Another excellent reason to postpone the decision is that scientific analysis is still ongoing, with studies by the European Chemicals Agency (ECHA) and a joint undertaking by the World Health Organisation (WHO) and Food and Agriculture Organisation (FAO) still pending.
German regulators split
The President of Germany's Federal Environment Agency (UBA), Maria Krautzberger, said she was was "not surprised" by the study's findings, pointing out that her own agency had recorded similar findings in its own smaller-scale investigation. The presence of glyphosate in urine is unsurprising given the extensive use that has been made of the compound.
The UBA called for further research to be undertaken, as "probably carcinogenic" substances should not be authorised as 'pesticides' by EU law.
On the other hand, the Federal Institute of Risk Assessment (BfR) saw no health risk in the study's findings. The authority admitted that glyphosate residue in low concentrations should be expected, however, it maintained that the compound is quickly excreted in the urine and, as a result, poses no risk.
Indeed the BfR study formed the foundation of the EFSA study which concluded that there was 'no evidence' that glyphosate was carcinogenic - the precise opposite to the more scientifically rigorous study of the International Agency for Research on Cancer (IARC), part of the World Health Organisation.
Now more evidence will come piling in - to Monsanto's dismay
The decision on glyphosate may come before the EU's Council of Ministers once again in six weeks time, uncomfortably close - for the pesticides industry - to the expiry of the current licence in June.
However as more evidence from current research that's under way becomes available, it may become ever harder to force through the quick affirmative decision the industry has been lobbying for.
For example the Commission has announced that it will publish criteria for the classification of 'endocrine disruptors', chemicals which mimic hormones, this summer, after years of inaction.
As Health Commissioner Vytenis Andriukaitis told the French press in Paris on 3rd March following a meeting with France's Minister of Ecology Ségolène Royal: "I confirmed to the Minister Ségolène Royal that the Commission intends, by this summer, to present a list of criteria defining hormone disruptors, based on the one used by the World Health Organisation (WHO)."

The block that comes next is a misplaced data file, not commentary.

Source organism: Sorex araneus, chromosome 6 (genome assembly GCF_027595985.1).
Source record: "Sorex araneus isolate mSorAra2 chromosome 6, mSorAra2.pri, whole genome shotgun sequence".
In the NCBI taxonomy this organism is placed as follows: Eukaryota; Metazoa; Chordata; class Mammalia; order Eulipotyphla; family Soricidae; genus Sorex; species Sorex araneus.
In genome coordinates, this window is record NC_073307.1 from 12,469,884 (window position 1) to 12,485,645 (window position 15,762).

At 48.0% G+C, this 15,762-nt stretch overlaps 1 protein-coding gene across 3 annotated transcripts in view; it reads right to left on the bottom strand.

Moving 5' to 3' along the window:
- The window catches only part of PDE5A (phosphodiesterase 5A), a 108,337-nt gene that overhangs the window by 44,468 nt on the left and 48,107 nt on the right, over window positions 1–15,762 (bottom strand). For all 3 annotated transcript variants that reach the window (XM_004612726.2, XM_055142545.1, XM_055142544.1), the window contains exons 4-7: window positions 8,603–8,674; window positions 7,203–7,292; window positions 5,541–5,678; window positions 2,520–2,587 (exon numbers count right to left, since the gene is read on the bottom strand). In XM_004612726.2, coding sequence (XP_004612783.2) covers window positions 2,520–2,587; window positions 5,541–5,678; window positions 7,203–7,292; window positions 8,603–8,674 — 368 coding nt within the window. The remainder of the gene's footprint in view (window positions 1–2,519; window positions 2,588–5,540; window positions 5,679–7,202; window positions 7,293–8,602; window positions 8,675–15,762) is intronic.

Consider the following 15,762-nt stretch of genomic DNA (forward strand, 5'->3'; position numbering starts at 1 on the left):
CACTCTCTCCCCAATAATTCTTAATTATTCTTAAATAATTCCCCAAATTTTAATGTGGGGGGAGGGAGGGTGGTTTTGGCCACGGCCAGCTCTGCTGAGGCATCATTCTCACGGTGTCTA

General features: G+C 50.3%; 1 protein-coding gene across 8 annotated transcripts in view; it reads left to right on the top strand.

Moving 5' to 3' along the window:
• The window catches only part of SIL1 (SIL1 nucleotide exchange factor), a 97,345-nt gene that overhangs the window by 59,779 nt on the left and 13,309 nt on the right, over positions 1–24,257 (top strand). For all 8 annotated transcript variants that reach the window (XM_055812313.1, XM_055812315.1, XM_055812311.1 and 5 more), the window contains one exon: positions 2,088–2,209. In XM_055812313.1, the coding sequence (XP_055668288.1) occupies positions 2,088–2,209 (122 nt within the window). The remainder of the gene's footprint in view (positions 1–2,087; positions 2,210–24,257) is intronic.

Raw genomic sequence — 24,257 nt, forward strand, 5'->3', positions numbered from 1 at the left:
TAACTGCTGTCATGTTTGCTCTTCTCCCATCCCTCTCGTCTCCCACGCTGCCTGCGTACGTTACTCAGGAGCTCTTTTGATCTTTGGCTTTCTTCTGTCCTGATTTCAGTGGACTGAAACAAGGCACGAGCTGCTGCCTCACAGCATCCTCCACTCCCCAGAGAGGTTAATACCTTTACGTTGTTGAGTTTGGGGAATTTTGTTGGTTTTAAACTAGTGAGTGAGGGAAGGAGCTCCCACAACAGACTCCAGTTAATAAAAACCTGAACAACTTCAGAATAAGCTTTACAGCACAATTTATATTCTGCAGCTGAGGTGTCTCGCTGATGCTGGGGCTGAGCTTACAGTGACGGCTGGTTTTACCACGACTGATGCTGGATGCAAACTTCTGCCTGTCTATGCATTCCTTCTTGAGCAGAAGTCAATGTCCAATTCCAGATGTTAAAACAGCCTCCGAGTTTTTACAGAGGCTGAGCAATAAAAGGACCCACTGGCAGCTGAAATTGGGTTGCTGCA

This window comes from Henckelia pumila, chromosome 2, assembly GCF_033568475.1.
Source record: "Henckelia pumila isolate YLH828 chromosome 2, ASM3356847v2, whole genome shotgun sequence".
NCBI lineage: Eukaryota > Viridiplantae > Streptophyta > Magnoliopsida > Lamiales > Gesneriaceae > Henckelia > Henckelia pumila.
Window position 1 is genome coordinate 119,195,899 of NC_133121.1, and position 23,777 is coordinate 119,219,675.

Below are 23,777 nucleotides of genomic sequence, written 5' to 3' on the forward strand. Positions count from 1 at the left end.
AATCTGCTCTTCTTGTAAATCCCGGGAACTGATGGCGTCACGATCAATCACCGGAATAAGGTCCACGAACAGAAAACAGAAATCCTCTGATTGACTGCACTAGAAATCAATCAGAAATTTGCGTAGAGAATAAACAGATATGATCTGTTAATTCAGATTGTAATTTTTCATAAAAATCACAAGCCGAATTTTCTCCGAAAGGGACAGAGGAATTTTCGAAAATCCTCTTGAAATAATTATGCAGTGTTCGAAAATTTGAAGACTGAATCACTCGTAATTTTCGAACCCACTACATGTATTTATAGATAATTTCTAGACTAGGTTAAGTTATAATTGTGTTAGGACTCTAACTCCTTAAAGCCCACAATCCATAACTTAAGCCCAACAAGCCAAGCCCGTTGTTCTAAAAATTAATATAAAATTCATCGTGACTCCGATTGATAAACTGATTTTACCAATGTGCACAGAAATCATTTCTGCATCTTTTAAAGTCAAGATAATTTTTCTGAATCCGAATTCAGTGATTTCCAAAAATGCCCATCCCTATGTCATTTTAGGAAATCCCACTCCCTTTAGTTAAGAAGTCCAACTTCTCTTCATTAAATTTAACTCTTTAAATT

France supports the WHO's classification system, which divides hormone disruptors into three categories: proven, probable and possible. "I appreciate the Commission's willingness to accelerate its action on hormone disruptors and to present its conclusions by this summer."
With glyphosate widely recognised as an endocrine disruptor that's active at very low concentrations approaching the limits of detectability, the Commission's progress in the area may once again delay a final decision on the herbicide pending further stuidies.
The Commission is also coming under pressure to ensure that all studies it relies on in its assessments of pesticides are published in full so they may be independently assessed and verified. The EFSA / BfR glyphosate studies relied heavily on unpublished, non-peer reviewed industry-funded studies.
Nicole Sagener is a journalist with EurActiv.de.
This article was originally published by EurActiv.eu following translation by Samuel Morgan. This version includes additional reporting by The Ecologist.
Using this website means you agree to us using simple cookies.